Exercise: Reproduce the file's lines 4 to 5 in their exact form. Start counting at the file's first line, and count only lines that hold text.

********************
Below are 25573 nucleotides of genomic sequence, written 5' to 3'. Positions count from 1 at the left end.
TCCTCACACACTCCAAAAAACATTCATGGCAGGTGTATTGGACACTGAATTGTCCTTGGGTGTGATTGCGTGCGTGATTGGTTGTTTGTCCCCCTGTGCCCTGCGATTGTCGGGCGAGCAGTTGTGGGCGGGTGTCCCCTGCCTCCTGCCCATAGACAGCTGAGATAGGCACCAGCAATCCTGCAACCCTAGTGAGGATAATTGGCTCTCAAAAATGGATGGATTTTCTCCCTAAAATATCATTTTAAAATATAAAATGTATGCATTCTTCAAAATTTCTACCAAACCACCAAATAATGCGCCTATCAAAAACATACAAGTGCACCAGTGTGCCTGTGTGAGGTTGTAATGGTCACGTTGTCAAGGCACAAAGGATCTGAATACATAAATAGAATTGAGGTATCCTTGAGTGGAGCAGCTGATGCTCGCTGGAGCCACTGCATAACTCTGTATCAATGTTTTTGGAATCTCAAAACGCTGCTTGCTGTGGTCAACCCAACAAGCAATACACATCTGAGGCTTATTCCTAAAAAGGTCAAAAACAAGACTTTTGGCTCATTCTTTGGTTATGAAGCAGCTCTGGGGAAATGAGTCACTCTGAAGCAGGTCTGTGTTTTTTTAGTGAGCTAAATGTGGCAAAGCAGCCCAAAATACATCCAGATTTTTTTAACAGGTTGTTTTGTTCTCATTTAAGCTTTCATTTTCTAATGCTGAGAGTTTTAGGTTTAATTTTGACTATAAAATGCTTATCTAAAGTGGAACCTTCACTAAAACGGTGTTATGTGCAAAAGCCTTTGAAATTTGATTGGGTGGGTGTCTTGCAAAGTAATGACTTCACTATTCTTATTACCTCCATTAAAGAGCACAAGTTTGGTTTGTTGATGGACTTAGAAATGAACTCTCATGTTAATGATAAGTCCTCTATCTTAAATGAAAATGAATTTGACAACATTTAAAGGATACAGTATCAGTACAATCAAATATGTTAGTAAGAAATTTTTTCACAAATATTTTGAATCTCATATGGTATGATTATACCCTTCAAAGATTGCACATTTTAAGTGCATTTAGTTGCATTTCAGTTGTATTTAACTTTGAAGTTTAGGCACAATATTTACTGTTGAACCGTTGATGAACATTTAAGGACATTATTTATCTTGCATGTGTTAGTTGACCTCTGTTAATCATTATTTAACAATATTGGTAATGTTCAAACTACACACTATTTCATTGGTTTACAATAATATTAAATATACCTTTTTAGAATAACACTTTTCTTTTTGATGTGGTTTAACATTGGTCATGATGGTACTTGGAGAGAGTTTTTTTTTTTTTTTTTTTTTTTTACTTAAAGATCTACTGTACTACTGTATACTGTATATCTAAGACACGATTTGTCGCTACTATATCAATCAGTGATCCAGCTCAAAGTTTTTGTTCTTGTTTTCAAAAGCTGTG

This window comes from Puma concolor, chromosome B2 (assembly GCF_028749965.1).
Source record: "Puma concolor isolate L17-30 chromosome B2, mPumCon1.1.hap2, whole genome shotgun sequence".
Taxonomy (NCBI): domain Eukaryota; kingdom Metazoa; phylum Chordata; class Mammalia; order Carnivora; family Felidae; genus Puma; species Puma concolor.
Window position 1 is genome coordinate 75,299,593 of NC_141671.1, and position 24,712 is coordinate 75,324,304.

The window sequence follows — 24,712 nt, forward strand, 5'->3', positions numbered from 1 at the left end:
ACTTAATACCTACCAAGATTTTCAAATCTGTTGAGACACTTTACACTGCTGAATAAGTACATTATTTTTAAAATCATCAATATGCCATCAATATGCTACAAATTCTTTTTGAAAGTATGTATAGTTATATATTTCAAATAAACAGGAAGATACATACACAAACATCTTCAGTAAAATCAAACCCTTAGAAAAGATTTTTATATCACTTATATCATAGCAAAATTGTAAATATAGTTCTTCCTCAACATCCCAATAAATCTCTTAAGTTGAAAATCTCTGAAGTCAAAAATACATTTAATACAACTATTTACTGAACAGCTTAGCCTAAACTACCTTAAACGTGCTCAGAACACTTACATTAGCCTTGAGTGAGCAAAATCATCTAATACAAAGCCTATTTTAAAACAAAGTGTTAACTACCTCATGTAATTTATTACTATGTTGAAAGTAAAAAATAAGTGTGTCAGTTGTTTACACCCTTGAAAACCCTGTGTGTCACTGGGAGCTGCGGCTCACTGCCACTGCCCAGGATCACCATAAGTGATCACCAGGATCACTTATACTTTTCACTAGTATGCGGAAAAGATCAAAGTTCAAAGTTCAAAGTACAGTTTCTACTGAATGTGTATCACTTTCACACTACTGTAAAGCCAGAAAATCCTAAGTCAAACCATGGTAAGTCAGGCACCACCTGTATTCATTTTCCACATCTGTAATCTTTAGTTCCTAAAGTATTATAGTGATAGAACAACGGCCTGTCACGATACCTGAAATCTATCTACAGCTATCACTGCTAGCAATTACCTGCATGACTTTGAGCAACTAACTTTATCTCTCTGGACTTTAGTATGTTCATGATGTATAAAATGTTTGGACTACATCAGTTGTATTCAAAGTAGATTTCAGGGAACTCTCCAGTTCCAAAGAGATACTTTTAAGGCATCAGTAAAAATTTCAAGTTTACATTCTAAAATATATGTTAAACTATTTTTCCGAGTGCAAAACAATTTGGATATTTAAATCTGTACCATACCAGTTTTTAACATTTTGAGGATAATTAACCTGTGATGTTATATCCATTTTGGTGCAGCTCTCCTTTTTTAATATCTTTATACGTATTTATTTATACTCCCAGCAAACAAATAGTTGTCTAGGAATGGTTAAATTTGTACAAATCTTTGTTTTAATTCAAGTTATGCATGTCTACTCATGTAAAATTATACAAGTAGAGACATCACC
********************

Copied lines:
Source record: "Puma concolor isolate L17-30 chromosome B2, mPumCon1.1.hap2, whole genome shotgun sequence".
Taxonomy (NCBI): domain Eukaryota; kingdom Metazoa; phylum Chordata; class Mammalia; order Carnivora; family Felidae; genus Puma; species Puma concolor.